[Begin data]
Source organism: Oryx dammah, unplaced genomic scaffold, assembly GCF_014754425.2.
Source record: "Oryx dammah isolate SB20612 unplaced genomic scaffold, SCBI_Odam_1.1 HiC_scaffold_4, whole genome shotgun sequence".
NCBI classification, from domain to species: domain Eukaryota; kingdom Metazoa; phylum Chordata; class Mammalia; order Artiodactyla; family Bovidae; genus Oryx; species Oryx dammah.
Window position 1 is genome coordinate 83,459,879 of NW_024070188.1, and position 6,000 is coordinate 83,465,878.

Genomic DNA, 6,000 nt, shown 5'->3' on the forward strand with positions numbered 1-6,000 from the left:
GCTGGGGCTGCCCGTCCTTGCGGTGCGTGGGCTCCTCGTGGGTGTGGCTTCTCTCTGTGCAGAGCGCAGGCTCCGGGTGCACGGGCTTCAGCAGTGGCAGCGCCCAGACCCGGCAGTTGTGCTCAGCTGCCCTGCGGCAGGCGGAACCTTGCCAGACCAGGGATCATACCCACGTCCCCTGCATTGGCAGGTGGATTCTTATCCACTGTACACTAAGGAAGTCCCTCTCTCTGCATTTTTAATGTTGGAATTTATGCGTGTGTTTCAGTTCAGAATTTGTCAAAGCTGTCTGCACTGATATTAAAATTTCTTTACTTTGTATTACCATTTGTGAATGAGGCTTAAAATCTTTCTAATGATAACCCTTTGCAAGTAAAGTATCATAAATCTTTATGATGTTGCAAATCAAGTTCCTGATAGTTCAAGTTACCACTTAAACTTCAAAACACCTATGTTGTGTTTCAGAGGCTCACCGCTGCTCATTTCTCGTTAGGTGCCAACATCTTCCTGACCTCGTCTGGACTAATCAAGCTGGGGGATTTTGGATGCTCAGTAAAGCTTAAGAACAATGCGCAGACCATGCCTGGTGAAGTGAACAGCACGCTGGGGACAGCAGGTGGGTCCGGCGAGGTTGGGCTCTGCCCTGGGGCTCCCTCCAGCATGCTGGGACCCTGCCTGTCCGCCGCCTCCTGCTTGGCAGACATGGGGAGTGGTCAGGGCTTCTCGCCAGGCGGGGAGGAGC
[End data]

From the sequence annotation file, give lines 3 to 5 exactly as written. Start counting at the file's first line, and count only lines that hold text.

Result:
NCBI classification, from domain to species: domain Eukaryota; kingdom Metazoa; phylum Chordata; class Mammalia; order Artiodactyla; family Bovidae; genus Oryx; species Oryx dammah.
Window position 1 is genome coordinate 83,459,879 of NW_024070188.1, and position 6,000 is coordinate 83,465,878.

Genomic DNA, 6,000 nt, shown 5'->3' on the forward strand with positions numbered 1-6,000 from the left: